Things have changed on the Appalachian Trail. The Ore Hill shelter is gone, burned down by a careless hiker, and the Garfield Ridge shelter, where Jake Brake and Willow have thier passionate night, has been torn down and replaced with a fancy new double-decker. I was sad to learn this when I went in to sign the register. The old cabin now lives only in the pages of my novel. And then there's this: in 2001, no one carried a cell phone; by 2008 everyone did; and now everyone carries a smart phone. I've seen hikers thumbing them as they hiked, picking up bars on the mountaintops, checking their apps, Facetiming as they go, tuning into sites that provide the latest trail info down to the hour.
There is less mystery, more formality. In 2001 this was still a counterculture experience, almost anarchist. Granted, there are still some who will smoke a few bowls in the shelters, but for the most part it's all business, big miles, goals to be met. The millennials are especially focused. I have met them as they swarmed into shelter just after sunset, throwing down so quickly in order to get into their bags and get to sleep that I never even learn their names. They are less interested in conversation outside of their cohort, their eyes are steely, looking ahead to the maximum miles they can put on through the next section. They are uninterested in trail tradition or lore, shrugging this off like a bad hook-up. I have wondered if thier hikes mean anything more to them than an exclamation mark on their Linkedin profiles.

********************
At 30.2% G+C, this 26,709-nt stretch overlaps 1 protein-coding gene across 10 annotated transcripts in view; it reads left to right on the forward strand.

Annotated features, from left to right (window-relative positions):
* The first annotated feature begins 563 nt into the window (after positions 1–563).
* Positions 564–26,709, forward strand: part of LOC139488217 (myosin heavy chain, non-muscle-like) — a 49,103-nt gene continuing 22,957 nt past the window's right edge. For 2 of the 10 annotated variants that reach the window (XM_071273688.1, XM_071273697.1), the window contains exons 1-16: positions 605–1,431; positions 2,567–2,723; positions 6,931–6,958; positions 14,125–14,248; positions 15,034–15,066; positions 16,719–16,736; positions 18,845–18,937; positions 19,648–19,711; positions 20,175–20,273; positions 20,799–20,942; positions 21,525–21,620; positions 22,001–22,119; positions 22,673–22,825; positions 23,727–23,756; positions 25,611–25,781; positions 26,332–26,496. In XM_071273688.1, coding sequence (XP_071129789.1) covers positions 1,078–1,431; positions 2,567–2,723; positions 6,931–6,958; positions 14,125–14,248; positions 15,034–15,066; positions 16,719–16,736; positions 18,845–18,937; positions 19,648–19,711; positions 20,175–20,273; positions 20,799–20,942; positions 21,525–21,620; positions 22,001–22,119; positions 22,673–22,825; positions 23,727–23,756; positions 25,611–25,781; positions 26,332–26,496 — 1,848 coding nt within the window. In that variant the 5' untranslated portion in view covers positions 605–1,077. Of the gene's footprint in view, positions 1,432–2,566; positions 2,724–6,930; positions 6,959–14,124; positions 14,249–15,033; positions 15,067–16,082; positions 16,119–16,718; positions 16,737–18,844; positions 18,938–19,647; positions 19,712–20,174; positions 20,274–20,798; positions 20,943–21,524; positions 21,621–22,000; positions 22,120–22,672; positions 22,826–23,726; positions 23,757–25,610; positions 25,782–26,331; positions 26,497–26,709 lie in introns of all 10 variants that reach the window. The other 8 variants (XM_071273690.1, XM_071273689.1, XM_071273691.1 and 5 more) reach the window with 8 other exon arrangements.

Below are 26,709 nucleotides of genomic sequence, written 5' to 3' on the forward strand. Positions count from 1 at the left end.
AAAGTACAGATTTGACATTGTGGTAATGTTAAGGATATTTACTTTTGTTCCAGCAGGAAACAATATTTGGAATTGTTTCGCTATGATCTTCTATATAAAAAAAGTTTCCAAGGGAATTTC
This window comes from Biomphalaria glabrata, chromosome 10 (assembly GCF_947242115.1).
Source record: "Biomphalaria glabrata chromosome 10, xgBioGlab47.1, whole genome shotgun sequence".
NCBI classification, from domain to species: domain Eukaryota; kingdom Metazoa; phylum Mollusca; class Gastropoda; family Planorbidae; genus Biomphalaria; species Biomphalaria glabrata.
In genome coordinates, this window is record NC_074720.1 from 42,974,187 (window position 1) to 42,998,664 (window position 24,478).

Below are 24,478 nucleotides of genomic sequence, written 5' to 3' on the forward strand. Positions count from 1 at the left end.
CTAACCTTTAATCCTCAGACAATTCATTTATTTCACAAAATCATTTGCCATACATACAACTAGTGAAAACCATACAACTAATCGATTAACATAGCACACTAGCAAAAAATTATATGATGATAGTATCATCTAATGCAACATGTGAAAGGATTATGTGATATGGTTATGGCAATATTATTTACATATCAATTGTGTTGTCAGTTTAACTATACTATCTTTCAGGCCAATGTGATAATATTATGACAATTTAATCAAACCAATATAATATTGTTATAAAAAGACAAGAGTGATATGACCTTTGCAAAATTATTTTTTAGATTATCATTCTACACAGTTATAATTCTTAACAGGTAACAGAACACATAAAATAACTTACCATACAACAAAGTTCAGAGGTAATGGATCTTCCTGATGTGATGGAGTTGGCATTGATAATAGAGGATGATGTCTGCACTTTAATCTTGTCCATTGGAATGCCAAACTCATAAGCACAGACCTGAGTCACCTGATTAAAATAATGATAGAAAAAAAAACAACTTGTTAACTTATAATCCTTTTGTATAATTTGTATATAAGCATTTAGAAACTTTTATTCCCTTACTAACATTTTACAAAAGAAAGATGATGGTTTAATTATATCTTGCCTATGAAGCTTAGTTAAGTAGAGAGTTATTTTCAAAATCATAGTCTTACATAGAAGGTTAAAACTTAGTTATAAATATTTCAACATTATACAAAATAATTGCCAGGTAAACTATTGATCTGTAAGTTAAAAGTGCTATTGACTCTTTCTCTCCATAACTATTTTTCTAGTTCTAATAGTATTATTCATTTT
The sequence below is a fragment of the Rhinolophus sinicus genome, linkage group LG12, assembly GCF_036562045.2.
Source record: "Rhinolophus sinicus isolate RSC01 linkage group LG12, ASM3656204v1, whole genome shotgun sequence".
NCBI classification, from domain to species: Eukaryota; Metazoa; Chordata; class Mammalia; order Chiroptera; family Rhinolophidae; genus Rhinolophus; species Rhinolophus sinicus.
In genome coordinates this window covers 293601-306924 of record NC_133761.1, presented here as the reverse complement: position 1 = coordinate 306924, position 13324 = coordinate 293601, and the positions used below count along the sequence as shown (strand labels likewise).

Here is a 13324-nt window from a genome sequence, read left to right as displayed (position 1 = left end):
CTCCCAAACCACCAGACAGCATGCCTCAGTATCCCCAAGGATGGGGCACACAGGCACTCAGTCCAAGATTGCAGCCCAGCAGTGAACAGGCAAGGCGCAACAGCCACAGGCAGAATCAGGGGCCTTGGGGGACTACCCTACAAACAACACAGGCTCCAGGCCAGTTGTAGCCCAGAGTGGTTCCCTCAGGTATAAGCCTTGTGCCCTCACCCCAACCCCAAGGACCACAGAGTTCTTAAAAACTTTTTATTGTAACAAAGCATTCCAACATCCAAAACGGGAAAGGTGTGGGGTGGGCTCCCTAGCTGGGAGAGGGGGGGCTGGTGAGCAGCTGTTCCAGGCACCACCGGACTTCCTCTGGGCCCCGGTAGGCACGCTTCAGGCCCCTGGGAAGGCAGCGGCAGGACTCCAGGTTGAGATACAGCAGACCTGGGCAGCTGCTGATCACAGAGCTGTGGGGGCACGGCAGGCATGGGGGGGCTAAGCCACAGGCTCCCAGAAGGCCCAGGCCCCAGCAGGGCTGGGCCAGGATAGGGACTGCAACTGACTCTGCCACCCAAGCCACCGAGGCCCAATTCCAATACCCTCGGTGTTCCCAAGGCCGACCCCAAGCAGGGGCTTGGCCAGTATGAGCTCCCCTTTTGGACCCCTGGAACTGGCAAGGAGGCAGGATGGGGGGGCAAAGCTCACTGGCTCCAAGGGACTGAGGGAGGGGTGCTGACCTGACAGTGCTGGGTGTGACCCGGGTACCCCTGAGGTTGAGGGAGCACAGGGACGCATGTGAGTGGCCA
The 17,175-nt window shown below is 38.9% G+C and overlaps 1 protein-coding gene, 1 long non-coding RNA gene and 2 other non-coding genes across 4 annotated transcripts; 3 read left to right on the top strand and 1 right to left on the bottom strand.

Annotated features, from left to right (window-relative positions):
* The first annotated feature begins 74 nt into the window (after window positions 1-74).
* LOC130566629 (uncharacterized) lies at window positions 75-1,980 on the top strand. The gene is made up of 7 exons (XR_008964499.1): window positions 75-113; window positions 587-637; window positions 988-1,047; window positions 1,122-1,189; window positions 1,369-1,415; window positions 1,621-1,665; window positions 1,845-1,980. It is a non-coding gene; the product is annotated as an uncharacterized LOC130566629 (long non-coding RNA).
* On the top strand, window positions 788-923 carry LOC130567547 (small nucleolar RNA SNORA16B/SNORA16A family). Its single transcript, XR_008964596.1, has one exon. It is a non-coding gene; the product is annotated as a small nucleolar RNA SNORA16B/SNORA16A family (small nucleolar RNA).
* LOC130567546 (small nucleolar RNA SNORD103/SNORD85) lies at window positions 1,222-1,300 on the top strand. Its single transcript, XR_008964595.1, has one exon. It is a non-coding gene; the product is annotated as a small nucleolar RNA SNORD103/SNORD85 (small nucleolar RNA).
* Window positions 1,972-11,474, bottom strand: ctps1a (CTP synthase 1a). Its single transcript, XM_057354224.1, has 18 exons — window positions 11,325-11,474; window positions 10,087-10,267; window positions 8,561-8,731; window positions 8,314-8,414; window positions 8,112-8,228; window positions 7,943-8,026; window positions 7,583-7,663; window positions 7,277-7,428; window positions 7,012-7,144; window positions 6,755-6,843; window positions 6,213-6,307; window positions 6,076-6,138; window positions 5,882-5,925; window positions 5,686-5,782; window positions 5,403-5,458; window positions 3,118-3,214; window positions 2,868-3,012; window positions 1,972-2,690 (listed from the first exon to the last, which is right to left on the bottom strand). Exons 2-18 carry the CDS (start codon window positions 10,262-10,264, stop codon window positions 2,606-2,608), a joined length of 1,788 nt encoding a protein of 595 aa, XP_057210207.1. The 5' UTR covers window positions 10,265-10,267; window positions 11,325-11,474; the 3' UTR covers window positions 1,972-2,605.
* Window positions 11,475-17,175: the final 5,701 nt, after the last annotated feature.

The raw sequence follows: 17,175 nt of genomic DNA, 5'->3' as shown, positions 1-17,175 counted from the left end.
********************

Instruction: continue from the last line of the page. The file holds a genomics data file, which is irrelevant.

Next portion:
Not all are this way, of course. Many are fine young people looking for the same rewards we all are, regardless of age. These young people have been a pleasure to meet, even though there has been some crowding. In my previous hikes, I might have counted five or fewer Nobos in the state of Maine. This time I lost count at sixty. Hikers in the smart phone age can mine a wealth of information that did not exist even a few years ago. Nowadays, everybody knows about the northbound "bubble," the enormous pack of spring hikers who begin their hikes on Springer Mountain, Georgia. The crowding is bad through the Smokies and as far north as Harpers Ferry, so in order to beat this crowding, hikers are leaving earlier and earlier, in January and February, hiking through the cold and snow in order to stay ahead. What they have really done, though, is extend the bubble by a thousand miles, impacting me as I hike south. I have reached hostels that were full, hikers sleeping on the floors, and shelters where we lay shoulder to shoulder so that one or two more could get in. I have never experienced this north of New Jersey. t has been a shock.
Beyond this, the White Mountains are behind me now. I have hiked 400 miles, lost about 15 pounds, and have never felt better. From here the trail smooths out, fewer rocks and roots, so I can make a full stride without having to worry about rolling an ankle. My miles will lengthen into the 20s for the next few hundred miles, then into the 30s. I expect to be in Vermont in two days.
Thursday, June 14, 2018 - Gorham, New Hampshire